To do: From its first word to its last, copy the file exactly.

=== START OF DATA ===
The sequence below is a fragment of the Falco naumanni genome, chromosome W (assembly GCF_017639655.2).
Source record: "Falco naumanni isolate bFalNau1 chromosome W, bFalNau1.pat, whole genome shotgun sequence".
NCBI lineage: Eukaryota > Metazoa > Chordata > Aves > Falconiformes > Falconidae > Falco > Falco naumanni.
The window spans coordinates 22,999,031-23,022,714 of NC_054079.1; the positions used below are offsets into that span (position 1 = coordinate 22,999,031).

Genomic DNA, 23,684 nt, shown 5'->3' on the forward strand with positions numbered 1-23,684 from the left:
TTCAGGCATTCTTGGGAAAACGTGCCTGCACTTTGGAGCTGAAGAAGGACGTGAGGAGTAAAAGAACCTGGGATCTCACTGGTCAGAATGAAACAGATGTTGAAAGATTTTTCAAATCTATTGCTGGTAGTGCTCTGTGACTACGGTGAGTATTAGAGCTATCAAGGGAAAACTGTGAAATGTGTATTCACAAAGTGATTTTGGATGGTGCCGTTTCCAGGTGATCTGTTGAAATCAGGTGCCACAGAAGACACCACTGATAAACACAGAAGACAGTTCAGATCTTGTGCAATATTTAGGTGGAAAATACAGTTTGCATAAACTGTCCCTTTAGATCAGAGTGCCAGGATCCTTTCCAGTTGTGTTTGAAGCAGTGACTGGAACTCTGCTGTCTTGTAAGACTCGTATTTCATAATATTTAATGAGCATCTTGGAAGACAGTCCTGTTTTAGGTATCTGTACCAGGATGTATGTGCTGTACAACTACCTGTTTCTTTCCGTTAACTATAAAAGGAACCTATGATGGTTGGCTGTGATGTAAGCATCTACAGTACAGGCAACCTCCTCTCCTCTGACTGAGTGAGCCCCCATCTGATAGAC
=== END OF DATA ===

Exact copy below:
The sequence below is a fragment of the Falco naumanni genome, chromosome W (assembly GCF_017639655.2).
Source record: "Falco naumanni isolate bFalNau1 chromosome W, bFalNau1.pat, whole genome shotgun sequence".
NCBI lineage: Eukaryota > Metazoa > Chordata > Aves > Falconiformes > Falconidae > Falco > Falco naumanni.
The window spans coordinates 22,999,031-23,022,714 of NC_054079.1; the positions used below are offsets into that span (position 1 = coordinate 22,999,031).

Genomic DNA, 23,684 nt, shown 5'->3' on the forward strand with positions numbered 1-23,684 from the left:
TTCAGGCATTCTTGGGAAAACGTGCCTGCACTTTGGAGCTGAAGAAGGACGTGAGGAGTAAAAGAACCTGGGATCTCACTGGTCAGAATGAAACAGATGTTGAAAGATTTTTCAAATCTATTGCTGGTAGTGCTCTGTGACTACGGTGAGTATTAGAGCTATCAAGGGAAAACTGTGAAATGTGTATTCACAAAGTGATTTTGGATGGTGCCGTTTCCAGGTGATCTGTTGAAATCAGGTGCCACAGAAGACACCACTGATAAACACAGAAGACAGTTCAGATCTTGTGCAATATTTAGGTGGAAAATACAGTTTGCATAAACTGTCCCTTTAGATCAGAGTGCCAGGATCCTTTCCAGTTGTGTTTGAAGCAGTGACTGGAACTCTGCTGTCTTGTAAGACTCGTATTTCATAATATTTAATGAGCATCTTGGAAGACAGTCCTGTTTTAGGTATCTGTACCAGGATGTATGTGCTGTACAACTACCTGTTTCTTTCCGTTAACTATAAAAGGAACCTATGATGGTTGGCTGTGATGTAAGCATCTACAGTACAGGCAACCTCCTCTCCTCTGACTGAGTGAGCCCCCATCTGATAGAC